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Can One New Film Spread Drug War Outrage Across the Globe?

The climate is ripe for Eugene Jarecki's film 'The House I Live In,' a documentary exposing the truth behind the drug war.

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Jarecki’s camera gets in the car with the no-nonsense, all-business Shanequa Benitz as she drives around town making drug deals and delivering marijuana to a steady supply of customers. She’s good at her job and avoids arrest. Benitz struggles with the fact that her work is illegal but she has no other skills. She reasons, “I do what I do to survive.”

Mike Carpenter is the chief of security at Lexington Corrections Center in Oklahoma. He represents the rural, law-and-order, white demographic that depends on the mass incarceration of urban blacks for employment. Currently, one in every eight state employees works for a corrections agency. Carpenter loves his job and seems to revel in the punishing world of prison. He says, “I think they should have written prison guard on my forehead when I was born because it just fits me." In one of the most depressing scenes that sums up the racism at the core of mass incarceration in America, Carpenter locks a black prisoner in his cell and with a smile closes the metal flap to the small glass window in the door, leaving the man in total sensory isolation. But later in the film Carpenter reveals a deep understanding of prison economics. He admits that putting people behinds bars for drug crimes doesn’t stop drug trafficking but it does make some people rich. His cynical and insightful commentary on corrections is full of contradictions. In the end, Carpenter tacitly acknowledges that what he does for a living is inhumane.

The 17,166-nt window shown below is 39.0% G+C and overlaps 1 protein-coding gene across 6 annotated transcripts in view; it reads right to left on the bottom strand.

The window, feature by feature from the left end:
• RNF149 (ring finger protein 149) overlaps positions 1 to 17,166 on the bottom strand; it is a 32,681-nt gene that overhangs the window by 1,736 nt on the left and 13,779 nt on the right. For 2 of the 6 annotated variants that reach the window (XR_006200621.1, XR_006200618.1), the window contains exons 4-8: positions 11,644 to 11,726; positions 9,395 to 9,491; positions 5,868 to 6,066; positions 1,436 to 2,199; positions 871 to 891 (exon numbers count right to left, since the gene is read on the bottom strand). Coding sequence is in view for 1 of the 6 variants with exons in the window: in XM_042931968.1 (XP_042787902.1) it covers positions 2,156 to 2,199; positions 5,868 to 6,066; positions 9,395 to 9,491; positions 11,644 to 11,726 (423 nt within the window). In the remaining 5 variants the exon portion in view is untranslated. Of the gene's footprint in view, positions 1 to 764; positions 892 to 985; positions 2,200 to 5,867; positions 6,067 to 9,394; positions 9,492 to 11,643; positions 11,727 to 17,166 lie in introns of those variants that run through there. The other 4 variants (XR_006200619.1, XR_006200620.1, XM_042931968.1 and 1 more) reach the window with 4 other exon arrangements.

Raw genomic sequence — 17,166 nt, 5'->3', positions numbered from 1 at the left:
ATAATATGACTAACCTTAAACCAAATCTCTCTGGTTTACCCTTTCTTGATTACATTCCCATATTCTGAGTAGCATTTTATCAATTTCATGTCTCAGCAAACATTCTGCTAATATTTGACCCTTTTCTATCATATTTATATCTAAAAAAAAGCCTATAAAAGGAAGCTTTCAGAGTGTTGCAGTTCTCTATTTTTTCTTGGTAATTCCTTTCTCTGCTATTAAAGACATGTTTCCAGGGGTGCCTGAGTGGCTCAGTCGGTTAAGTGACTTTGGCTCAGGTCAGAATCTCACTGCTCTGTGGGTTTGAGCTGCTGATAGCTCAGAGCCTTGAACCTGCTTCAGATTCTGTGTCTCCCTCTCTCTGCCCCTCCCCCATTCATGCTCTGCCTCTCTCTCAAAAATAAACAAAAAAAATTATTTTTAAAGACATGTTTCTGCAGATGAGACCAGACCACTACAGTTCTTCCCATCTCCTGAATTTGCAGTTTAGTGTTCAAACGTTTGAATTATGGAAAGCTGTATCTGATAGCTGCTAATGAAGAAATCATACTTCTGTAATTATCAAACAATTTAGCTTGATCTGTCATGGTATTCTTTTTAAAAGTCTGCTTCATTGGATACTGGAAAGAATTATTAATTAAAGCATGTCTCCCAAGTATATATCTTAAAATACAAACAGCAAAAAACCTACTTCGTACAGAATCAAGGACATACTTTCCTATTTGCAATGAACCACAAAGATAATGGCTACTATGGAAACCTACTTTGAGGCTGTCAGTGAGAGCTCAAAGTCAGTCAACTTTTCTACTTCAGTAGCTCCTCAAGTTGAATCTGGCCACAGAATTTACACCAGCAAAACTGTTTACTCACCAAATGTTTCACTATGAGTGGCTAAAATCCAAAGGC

Jarecki’s camera takes us into prisons all over the country. He was granted unprecedented access to areas of prison life that few filmmakers ever see. The images are haunting: men lifting their genitals for strip-search inspections; prisoners in bright orange jumpsuits, heads bowed, shuffling down concrete corridors chains rattling and shackled hand and foot; the echoes of metal doors slamming shut.

Another strength of the film is its indictment of both Republicans and Democrats. The war on drugs has always been bipartisan and in one clip we see Bill Clinton proclaiming to congressional cheers, “Three strikes and you're out!” President Clinton’s “tough on crime” legislation resulted in the largest increase in state and federal prison inmates of any president in American history. But the film doesn't target President Barack Obama, an unapologetic drug warrior. The president made numerous campaign promises to deprioritize arrests for marijuana, yet under his administration, legal medical marijuana dispensaries have been raided continuously and shut down by federal agents. Arrests for marijuana possession that disproportionately target black men continue, and Obama’s Justice Department opposes all ballot initiatives to legalize and regulate marijuana.

The House I live In is that rare documentary that connects many of the dots, with the glaring exception of one. The film doesn’t answer the urgent question of how to end the drug war. That answer is legalization, and treating drug addiction as a public health issue, not a crime. But as the film makes evident, if the war on drugs ends, the drug warriors will lose their power to scapegoat and punish poor black people, and the enormous amounts of money pouring into the prison industrial complex will cease.

David Simon, the creator of the HBO drama The Wire, provides prescient commentary throughout The House I Live In. He calls the war on drugs “a holocaust in slow motion." Anyone who sees this film will agree with him.

Helen Redmond is a freelance journalist and a drug and health policy analyst.